Yet recent statements made by Minister Fassbender seem to revise the events of 2012. It is concerning to hear the minister emphatically state that government’s goal was to reach a negotiated settlement, when that claim is so inconsistent with what actually transpired and now forms part of the Griffin decision.
Despite how pleased the minister now claims to be with the negotiated agreement, the facts that this government 1) moved swiftly after the election to replace elected school trustees on the BCPSEA board with its own public administrator, 2) appoint a government negotiator in the midstream of current BCTF bargaining, and 3) replace the senior staff at BCPSEA, tell a very different story.
With Tuesday’s call by the BCTF for a strike vote, current bargaining seems to be drifting. A significant difference in this round is that government now owns it all: the funder, the policy maker and now the bargainer. Will it retreat to a legislative fix or a legitimately bargained one?
One hopes that the decision will provide some direction to government notwithstanding its decision to appeal. The appeal won’t change the facts. In the future, it might be wise to follow Griffin’s reflection that perhaps, “This affirms the wisdom of the Korbin labour relations model: government is removed from the direct bargaining relationship with public sector employees and bargaining takes place with the employer association, which has a more direct interest in reaching agreement.”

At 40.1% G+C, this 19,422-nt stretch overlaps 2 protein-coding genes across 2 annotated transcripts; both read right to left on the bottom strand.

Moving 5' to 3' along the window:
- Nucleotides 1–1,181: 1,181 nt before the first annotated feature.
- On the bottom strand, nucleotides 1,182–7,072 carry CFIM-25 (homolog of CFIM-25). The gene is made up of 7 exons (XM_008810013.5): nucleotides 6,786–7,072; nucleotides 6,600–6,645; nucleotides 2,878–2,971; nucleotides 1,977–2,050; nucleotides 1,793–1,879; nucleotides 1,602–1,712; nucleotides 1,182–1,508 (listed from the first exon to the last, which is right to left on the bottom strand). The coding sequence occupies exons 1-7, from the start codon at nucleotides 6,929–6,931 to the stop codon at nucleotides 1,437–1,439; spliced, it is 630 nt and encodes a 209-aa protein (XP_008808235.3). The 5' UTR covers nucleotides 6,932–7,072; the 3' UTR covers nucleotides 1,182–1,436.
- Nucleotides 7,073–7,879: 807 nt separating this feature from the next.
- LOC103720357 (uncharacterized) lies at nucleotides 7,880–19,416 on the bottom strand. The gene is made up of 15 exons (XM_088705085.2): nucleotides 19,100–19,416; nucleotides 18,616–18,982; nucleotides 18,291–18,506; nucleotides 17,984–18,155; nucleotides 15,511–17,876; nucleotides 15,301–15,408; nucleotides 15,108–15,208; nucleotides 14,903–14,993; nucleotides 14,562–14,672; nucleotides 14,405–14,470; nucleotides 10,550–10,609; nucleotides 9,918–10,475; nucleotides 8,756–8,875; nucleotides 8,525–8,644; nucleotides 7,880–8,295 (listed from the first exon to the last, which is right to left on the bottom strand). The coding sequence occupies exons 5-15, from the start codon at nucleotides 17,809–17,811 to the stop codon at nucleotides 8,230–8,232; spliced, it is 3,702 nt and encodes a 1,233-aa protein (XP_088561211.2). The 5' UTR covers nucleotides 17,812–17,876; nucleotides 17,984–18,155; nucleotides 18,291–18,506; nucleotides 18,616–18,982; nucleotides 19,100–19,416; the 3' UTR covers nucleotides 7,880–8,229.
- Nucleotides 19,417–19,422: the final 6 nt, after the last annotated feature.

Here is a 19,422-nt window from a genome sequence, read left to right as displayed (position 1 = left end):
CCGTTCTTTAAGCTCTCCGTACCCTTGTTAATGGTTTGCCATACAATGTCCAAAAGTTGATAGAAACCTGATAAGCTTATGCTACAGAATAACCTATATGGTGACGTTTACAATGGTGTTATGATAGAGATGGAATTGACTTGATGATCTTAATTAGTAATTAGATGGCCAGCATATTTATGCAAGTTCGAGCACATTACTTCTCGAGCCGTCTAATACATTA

Sincere reflection would provide the opportunity for all to learn and grow to make public education better. What is past is past and it is time to focus on the future. The students in our great public education system deserve our best efforts.
Melanie Joy , Trustee
School District No. 8 (Kootenay Lake)



Fred Robertson
Vancouver Island North Teachers’ Association